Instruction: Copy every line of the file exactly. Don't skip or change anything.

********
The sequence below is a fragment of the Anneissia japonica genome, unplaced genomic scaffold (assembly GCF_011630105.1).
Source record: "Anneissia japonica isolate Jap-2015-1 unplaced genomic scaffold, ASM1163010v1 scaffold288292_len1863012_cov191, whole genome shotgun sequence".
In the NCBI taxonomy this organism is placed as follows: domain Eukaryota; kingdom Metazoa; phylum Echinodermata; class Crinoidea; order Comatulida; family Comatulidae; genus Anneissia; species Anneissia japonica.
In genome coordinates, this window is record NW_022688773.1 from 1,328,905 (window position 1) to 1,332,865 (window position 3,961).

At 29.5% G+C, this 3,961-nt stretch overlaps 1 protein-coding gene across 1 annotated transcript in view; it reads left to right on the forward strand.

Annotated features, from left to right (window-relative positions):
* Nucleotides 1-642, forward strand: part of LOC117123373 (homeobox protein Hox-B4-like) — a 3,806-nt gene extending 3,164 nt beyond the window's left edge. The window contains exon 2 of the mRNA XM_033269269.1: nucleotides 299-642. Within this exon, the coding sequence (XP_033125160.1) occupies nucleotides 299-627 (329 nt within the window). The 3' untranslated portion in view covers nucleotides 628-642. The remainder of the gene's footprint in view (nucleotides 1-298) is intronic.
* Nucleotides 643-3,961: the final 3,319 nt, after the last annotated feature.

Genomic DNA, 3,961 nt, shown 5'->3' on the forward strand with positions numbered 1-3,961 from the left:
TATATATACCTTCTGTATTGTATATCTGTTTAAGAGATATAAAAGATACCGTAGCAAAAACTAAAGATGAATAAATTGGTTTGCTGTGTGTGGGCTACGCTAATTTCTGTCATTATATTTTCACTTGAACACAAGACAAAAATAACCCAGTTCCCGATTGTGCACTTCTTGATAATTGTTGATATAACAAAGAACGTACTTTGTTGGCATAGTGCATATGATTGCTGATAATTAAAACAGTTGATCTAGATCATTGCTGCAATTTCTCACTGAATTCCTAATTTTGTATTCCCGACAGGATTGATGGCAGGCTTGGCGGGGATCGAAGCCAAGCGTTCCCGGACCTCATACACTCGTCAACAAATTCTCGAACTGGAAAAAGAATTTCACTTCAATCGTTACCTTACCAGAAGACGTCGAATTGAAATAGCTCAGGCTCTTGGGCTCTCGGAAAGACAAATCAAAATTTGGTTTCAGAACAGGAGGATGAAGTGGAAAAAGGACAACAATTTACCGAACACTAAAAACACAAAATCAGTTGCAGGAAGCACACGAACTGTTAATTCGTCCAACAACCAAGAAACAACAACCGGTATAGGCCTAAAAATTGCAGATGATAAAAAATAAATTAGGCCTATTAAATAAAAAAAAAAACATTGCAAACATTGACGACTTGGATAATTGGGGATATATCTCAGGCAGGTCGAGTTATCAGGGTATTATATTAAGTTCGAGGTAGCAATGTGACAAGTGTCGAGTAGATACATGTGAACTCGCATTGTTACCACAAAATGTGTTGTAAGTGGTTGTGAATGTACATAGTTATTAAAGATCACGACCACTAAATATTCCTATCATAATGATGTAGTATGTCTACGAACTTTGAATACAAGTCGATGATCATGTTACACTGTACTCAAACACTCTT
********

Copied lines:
The sequence below is a fragment of the Anneissia japonica genome, unplaced genomic scaffold (assembly GCF_011630105.1).
Source record: "Anneissia japonica isolate Jap-2015-1 unplaced genomic scaffold, ASM1163010v1 scaffold288292_len1863012_cov191, whole genome shotgun sequence".
In the NCBI taxonomy this organism is placed as follows: domain Eukaryota; kingdom Metazoa; phylum Echinodermata; class Crinoidea; order Comatulida; family Comatulidae; genus Anneissia; species Anneissia japonica.
In genome coordinates, this window is record NW_022688773.1 from 1,328,905 (window position 1) to 1,332,865 (window position 3,961).

At 29.5% G+C, this 3,961-nt stretch overlaps 1 protein-coding gene across 1 annotated transcript in view; it reads left to right on the forward strand.

Annotated features, from left to right (window-relative positions):
* Nucleotides 1-642, forward strand: part of LOC117123373 (homeobox protein Hox-B4-like) — a 3,806-nt gene extending 3,164 nt beyond the window's left edge. The window contains exon 2 of the mRNA XM_033269269.1: nucleotides 299-642. Within this exon, the coding sequence (XP_033125160.1) occupies nucleotides 299-627 (329 nt within the window). The 3' untranslated portion in view covers nucleotides 628-642. The remainder of the gene's footprint in view (nucleotides 1-298) is intronic.
* Nucleotides 643-3,961: the final 3,319 nt, after the last annotated feature.

Genomic DNA, 3,961 nt, shown 5'->3' on the forward strand with positions numbered 1-3,961 from the left:
TATATATACCTTCTGTATTGTATATCTGTTTAAGAGATATAAAAGATACCGTAGCAAAAACTAAAGATGAATAAATTGGTTTGCTGTGTGTGGGCTACGCTAATTTCTGTCATTATATTTTCACTTGAACACAAGACAAAAATAACCCAGTTCCCGATTGTGCACTTCTTGATAATTGTTGATATAACAAAGAACGTACTTTGTTGGCATAGTGCATATGATTGCTGATAATTAAAACAGTTGATCTAGATCATTGCTGCAATTTCTCACTGAATTCCTAATTTTGTATTCCCGACAGGATTGATGGCAGGCTTGGCGGGGATCGAAGCCAAGCGTTCCCGGACCTCATACACTCGTCAACAAATTCTCGAACTGGAAAAAGAATTTCACTTCAATCGTTACCTTACCAGAAGACGTCGAATTGAAATAGCTCAGGCTCTTGGGCTCTCGGAAAGACAAATCAAAATTTGGTTTCAGAACAGGAGGATGAAGTGGAAAAAGGACAACAATTTACCGAACACTAAAAACACAAAATCAGTTGCAGGAAGCACACGAACTGTTAATTCGTCCAACAACCAAGAAACAACAACCGGTATAGGCCTAAAAATTGCAGATGATAAAAAATAAATTAGGCCTATTAAATAAAAAAAAAAACATTGCAAACATTGACGACTTGGATAATTGGGGATATATCTCAGGCAGGTCGAGTTATCAGGGTATTATATTAAGTTCGAGGTAGCAATGTGACAAGTGTCGAGTAGATACATGTGAACTCGCATTGTTACCACAAAATGTGTTGTAAGTGGTTGTGAATGTACATAGTTATTAAAGATCACGACCACTAAATATTCCTATCATAATGATGTAGTATGTCTACGAACTTTGAATACAAGTCGATGATCATGTTACACTGTACTCAAACACTCTT